Peace and freedom - the kind people in the United States, Canada and Western Europe enjoy - may be the goal of NATO peacekeepers here in the war-ravaged Yugoslav province, but it's not something they expect any time soon. The goals of the United States and the many other nations making up the Kosovo Protection Force are much simpler and tend to focus on the basics - reduce the number of ethnic killings, bombings and intimidation, and prevent such ethnic violence from spreading to places such as Macedonia or the dominate Yugoslav province of Serbia.

In May of 2001, Sun Chronicle Editor Craig Borges and Photographer Keith Nordstrom visited Kosovo. Below are our stories.


Higher calling
DOVER AIR FORCE BASE, DOVER, Del. -- Mark McKenna has an ex-girlfriend's uncle to thank back home in North Attleboro.

A vital link
SKOPJE, MACEDONIA -- David Buckley doesn't have to do this.

Camp Bondsteel a small city
CAMP BONDSTEEL, Kosovo -- A soldier's life at Camp Bondsteel isn't easy, but it could be worse.

On his guard
GNJILANE, Kosovo -- At 22, Bernard Visocchi is still a moma's boy; at least that's what he says.

Hate stops at hospital
CAMP BONDSTEEL, Kosovo -- The hate and mistrust between ethnic Albanians and Serbians astounds many here, even those soldiers who have made the conflict between Kosovo and its dominate neighbor, Serbia, their focal point of study for the past six months.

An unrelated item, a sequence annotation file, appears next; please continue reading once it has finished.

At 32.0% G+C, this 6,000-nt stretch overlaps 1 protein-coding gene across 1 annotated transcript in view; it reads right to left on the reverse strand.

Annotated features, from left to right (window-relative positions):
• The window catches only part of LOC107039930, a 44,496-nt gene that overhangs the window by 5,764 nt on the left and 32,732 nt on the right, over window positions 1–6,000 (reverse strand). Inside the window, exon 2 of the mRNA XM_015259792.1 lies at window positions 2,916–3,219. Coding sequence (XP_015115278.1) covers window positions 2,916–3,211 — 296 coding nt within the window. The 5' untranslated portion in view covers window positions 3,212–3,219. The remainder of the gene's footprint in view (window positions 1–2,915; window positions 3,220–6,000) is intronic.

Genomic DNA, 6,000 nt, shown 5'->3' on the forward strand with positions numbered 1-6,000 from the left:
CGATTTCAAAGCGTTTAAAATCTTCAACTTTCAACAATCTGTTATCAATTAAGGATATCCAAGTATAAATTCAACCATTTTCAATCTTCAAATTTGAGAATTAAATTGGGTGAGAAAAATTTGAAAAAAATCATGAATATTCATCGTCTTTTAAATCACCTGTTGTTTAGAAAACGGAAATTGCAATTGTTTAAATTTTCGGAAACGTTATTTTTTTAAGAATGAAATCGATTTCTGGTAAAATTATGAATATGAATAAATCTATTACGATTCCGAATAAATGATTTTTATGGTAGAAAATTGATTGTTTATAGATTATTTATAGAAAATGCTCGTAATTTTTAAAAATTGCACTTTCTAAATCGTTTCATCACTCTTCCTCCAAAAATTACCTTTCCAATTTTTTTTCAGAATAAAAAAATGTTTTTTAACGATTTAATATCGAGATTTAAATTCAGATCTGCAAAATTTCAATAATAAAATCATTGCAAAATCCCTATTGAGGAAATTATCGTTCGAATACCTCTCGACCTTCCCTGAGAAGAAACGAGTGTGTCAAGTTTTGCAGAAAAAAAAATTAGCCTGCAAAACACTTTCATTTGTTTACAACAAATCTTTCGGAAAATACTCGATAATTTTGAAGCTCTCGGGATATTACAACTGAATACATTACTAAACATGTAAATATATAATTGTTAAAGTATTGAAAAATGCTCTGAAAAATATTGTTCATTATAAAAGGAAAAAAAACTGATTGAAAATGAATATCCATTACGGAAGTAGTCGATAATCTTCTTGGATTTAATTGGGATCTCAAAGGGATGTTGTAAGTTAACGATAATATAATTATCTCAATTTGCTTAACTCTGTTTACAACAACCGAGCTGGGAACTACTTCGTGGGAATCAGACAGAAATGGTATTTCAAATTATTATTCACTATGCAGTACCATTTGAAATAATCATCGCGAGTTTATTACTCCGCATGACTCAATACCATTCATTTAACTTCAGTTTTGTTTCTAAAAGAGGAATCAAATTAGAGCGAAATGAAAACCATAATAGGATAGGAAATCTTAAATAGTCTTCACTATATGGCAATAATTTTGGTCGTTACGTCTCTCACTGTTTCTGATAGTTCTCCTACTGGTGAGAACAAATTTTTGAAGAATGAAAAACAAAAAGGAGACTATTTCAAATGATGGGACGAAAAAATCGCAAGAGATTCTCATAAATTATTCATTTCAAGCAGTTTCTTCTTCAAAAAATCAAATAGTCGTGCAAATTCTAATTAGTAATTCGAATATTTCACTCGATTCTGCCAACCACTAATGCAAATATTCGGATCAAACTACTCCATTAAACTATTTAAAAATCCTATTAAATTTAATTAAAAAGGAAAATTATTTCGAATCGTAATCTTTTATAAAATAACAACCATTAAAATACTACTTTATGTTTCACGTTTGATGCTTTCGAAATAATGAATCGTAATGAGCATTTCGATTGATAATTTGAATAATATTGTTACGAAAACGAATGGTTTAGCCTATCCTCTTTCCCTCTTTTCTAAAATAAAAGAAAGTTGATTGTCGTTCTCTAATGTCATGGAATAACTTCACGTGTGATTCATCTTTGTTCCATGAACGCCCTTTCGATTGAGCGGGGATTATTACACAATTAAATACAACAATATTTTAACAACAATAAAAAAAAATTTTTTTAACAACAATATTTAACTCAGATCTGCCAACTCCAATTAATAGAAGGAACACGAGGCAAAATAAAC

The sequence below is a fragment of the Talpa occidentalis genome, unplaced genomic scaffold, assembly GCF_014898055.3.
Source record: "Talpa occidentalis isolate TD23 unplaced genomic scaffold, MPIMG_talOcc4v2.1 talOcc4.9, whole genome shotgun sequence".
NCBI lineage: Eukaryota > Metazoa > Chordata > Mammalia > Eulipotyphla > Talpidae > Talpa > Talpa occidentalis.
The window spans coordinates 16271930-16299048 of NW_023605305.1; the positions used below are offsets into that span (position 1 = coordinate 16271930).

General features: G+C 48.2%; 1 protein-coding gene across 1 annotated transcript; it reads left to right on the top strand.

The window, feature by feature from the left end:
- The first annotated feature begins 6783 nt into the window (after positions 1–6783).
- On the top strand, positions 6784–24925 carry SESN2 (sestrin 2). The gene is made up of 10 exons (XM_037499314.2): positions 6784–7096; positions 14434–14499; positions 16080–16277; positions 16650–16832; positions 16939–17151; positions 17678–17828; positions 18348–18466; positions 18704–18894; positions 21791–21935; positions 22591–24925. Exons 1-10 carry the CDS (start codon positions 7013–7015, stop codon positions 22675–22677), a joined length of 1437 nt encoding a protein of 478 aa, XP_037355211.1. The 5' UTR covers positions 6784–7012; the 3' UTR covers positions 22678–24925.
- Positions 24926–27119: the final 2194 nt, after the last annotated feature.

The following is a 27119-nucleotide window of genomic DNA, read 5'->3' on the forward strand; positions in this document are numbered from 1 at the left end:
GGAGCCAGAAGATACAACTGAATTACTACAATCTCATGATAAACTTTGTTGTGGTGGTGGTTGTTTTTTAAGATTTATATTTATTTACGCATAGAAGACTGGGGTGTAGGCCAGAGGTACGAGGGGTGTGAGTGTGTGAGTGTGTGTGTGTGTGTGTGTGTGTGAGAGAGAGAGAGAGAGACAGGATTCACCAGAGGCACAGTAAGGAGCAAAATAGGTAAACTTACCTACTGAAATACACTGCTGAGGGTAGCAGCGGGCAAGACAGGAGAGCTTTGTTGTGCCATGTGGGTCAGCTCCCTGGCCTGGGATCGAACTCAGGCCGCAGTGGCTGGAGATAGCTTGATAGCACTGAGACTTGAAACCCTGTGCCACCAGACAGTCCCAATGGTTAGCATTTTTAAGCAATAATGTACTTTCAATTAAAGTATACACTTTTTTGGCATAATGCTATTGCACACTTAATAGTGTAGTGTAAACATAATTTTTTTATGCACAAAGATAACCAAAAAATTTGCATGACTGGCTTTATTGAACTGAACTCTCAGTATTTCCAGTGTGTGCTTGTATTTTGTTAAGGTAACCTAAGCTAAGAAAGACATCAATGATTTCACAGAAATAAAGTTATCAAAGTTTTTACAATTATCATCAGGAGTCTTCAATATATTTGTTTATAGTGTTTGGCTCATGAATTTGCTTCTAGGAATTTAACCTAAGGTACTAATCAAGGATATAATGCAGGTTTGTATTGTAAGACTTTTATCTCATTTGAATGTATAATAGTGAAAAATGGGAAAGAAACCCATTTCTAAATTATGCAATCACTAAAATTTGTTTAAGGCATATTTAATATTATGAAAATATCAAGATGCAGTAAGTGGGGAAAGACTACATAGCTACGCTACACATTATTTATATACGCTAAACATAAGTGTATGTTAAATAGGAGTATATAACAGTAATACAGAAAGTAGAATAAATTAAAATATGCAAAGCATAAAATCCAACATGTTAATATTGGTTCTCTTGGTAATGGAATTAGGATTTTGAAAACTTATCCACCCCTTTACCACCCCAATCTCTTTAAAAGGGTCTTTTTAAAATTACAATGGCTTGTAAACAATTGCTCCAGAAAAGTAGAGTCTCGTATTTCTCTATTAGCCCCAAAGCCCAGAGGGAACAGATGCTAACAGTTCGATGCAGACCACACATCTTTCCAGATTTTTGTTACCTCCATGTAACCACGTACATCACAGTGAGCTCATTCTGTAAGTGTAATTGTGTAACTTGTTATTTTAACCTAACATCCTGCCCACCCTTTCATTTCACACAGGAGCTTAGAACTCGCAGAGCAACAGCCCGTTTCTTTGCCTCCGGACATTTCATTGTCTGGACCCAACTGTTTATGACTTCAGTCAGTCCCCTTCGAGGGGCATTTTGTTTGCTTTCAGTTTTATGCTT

General sees gains
CAMP BONDSTEEL, Kosovo -- Success here is measured not in days or weeks, but in blocks of months, years and maybe even decades.

GIs are guardian angels
Vitina, Kosovo -- There's a church in the center of the small city of Vitina that probably once made the local residents quite proud. The gray stucco walls support a clay-red roof that is topped with a glittering gold cross. The building sits on a triangular-shaped spit of land alongside a small river on one of Vitina's busiest streets.

Translator credits rock 'n roll
CAMP BONDSTEEL, Kosovo -- Uran Berisha says he owes it all to English-language movies and music.

Area man in harm's way
ON THE KOSOVO/MACEDONIA BORDER -- Sean Hawkins is rather relaxed for a guy who spent much of this past winter camping out in the mountains of southeast Kosovo searching for ethnic Albanian rebels smuggling arms from Macedonia.

Troops adopt school
UROSEVAC/FERIZAJ, Kosovo -- Two Army humvees and a field hospital ambulance roar into the mud-filled schoolyard and the children go wild.

Reporters Notebook - My Impressions
There are things you see in Kosovo that you just know will stick with you for life. And this isn't necessarily a good thing.

Reporters Notebook - Land Mines
There are certain things you don't do in a war zone. Actually, there are many things, but those in charge of getting the press in an out of the Balkans safely have a penchant for stressing one thing in particular and with good reason.

Reporters Notebook - The beauty of Kosovo is deceiving
"If they didn't have all this war crap going on, Kosovo would be one beautiful place." The words, spoken by a Blackhawk helicopter crewmember

Reporters Notebook - At home in Kosovo
Feeling at home here in Kosovo is relatively easy seeing my hometown of Fall River seems to be well represented.

Reporters Notebook - Relaxing the Ground Safety Zone
You can pretty much count on more tragic news to come out of Kosovo over the summer.

Getting home from Kosovo wasn't easy
When the Greek soldier got on the bus at the Kosovo-Macedonia border, pointed his gun in my direction and said `Off the bus. Now!' I should have taken it as an omen. Getting home wasn't going to be easy.



Trip to Kosovo


The Camps


Life beyond the Camp


399th Medical Support


Out in the Field


Foot Patrol - Vitina


Foot Patrol - Gjilan